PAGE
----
Learning from the little ones

International breakthrough: Biotechnologists from Saxony-Anhalt revolutionise the production of the sugar polymer Levan for cosmetics

A lot has been published about Levan in the scientific literature, explains Dr. Norbert Volk. Indeed, the biopolymer is considered to have great potential for use in drug production, as a prebiotic additive for food, and in the cosmetics industry.

He tells us that he actually came across the natural product by chance. As a scientist in the field of pharmaceutical biotechnology at Martin Luther University Halle-Wittenberg, he supervises students studying for an international master's course. "For our practical laboratory work, we were seeking an organism that could produce proteins and then secrete them," he recalls, looking back to the events of more than three years ago. The students and scientists, who specialise in making natural biological processes usable for industrial production, succeeded in finding micro-organisms that produce Levan.

A gap in the market for Levan

This exopolysaccharide helps the tiny micro-organisms attach themselves to surfaces, such as to stones in rivers and streams. It provides protection against drying out, balances out fluctuations in temperatures, and serves as a nutrient reserve. It is these characteristics that make Levan interesting for skin creams in the cosmetics sector, for instance. "It conveys moisture, transports active ingredients and adheres well," explains Dr. Eng. Norbert Volk, which is why the team in Halle believe the natural product to have great potential.

Yet Levan is pretty much unavailable on the market and it’s also expensive. Developing a low-cost production process would therefore be worthwhile. The initial position was good, because the researchers had already worked out how the tiny organisms produce Levan. All they had to do was to imitate them.

Breakthrough: working like the micro-organisms

According to Dr. Volk, three or four working groups are working simultaneously on the production of Levan worldwide. The fact that his project achieved the breakthrough, however, has been down to good luck and the right idea in the partnership with the right partners and the German Federal Ministry of Education and Research, which has been funding the joint project with four participants for two years. "Our product is the SucroLevan combined with a possible application,” explains Norbert Volk. The cosmetics manufacturer artefactum GmbH is a practical partner in the research network. The Society for the Promotion of Medical, Bio- and Environmental Technology (GMBU e.V.), with teams in Halle, Jena and Dresden, as well as Innovent e.V. Jena, are also part of the group. The company BioEconomyCluster Management GmbH from Halle/Saale is responsible for the economic consulting.

The biotechnologists at the university had spent around a year working on Levan synthesis when they formed the network and received the funding. Their strategy: to produce the enzyme that the micro-organisms use to produce Levan.

In the natural world, the Levan structure varies according to the environmental conditions. A long-chain, high-molecular Levan has different properties to a low-molecular Levan, for instance. It is the latter variant which is of interest for the production of cosmetics. High-molecular polymers also have a wide field of application, however.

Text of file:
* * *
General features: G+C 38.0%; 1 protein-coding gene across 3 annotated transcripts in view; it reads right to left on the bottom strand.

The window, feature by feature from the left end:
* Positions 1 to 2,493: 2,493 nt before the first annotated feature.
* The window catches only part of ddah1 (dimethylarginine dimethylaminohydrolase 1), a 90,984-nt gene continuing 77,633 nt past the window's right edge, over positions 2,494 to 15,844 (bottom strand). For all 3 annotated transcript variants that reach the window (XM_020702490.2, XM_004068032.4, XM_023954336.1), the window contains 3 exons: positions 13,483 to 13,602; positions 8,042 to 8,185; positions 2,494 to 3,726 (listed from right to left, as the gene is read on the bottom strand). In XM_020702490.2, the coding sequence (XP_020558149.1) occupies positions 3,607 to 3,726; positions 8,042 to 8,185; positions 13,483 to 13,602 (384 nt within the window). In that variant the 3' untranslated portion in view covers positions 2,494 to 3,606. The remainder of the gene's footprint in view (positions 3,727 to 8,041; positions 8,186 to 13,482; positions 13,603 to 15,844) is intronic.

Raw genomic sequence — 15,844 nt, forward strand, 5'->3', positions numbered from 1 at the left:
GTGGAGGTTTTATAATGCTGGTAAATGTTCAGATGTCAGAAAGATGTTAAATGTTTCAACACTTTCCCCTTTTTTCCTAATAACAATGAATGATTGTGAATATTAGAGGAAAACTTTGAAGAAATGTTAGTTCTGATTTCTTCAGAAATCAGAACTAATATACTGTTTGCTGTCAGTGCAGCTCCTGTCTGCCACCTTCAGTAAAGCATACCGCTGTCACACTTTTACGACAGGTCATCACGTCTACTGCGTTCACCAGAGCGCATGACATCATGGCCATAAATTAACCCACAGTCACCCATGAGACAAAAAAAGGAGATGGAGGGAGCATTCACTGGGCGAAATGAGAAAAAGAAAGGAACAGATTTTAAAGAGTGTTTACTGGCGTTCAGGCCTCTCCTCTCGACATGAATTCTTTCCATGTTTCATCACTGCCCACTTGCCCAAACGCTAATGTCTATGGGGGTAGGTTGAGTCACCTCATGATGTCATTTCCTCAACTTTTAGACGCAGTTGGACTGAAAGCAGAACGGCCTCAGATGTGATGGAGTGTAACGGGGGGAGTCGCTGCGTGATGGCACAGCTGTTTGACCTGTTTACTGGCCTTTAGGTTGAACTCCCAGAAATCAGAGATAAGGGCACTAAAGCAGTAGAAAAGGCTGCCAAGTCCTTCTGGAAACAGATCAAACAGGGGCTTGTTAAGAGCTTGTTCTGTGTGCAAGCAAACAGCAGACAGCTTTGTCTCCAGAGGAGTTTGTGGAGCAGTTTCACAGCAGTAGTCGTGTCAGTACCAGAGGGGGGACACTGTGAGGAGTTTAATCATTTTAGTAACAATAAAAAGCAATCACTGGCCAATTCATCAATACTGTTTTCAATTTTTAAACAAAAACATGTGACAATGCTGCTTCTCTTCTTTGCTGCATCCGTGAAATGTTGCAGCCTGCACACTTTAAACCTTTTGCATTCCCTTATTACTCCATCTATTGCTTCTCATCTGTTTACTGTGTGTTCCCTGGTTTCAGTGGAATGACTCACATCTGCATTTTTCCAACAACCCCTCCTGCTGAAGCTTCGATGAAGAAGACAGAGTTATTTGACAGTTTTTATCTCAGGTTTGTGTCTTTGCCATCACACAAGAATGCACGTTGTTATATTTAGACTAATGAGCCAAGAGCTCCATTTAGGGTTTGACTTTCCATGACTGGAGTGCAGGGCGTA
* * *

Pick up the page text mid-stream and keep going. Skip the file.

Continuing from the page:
The project partners optimised the production of the enzyme and then the production process for Levan itself. Innovent was responsible for the analytics, GMBU for the adaptation of the technology to large-scale use, and artefactum for the use of Levan in the production of cosmetics.

A cost-effective approach for achieving the pure product

The advantage of a process which is based on nature: "We obtain purer Levan with a lower workload," explains Dr. Norbert Volk. It is also possible to synthesize Levan directly from the micro-organism cultures, which is associated with higher purification costs, however. On the other hand, the production of the enzyme requires specific optimisation steps, so it isn’t surprising that the Central German researchers were the first to succeed. Enzymatic Levan production also requires special conditions, although it goes without saying that Norbert Volk keeps the details to himself.

Norbert Volk is convinced that even though the Central German researchers have pushed the SucroLevan project forward with a view to its use in the cosmetics industry and taken on a pioneering role at the international level, other extensive areas of application also exist in the pharmaceuticals and food industries. For example, Levan is also able to supplement or replace the much-praised and widely used hyaluronic acid, the production process of which is more complicated and expensive. "Research projects have been completed in Asia which suggest that Levan-hyaluronic acid blends could be used to treat osteoarthritis. An even bigger market is also likely to be dormant in the food industry. Here, food supplements which have prebiotic effects are currently being sought. That also applies to Levan," explains Nobert Volk, who is confident in a future in which the new technology is licensed by Martin Luther University.

Author: Renate Wähnelt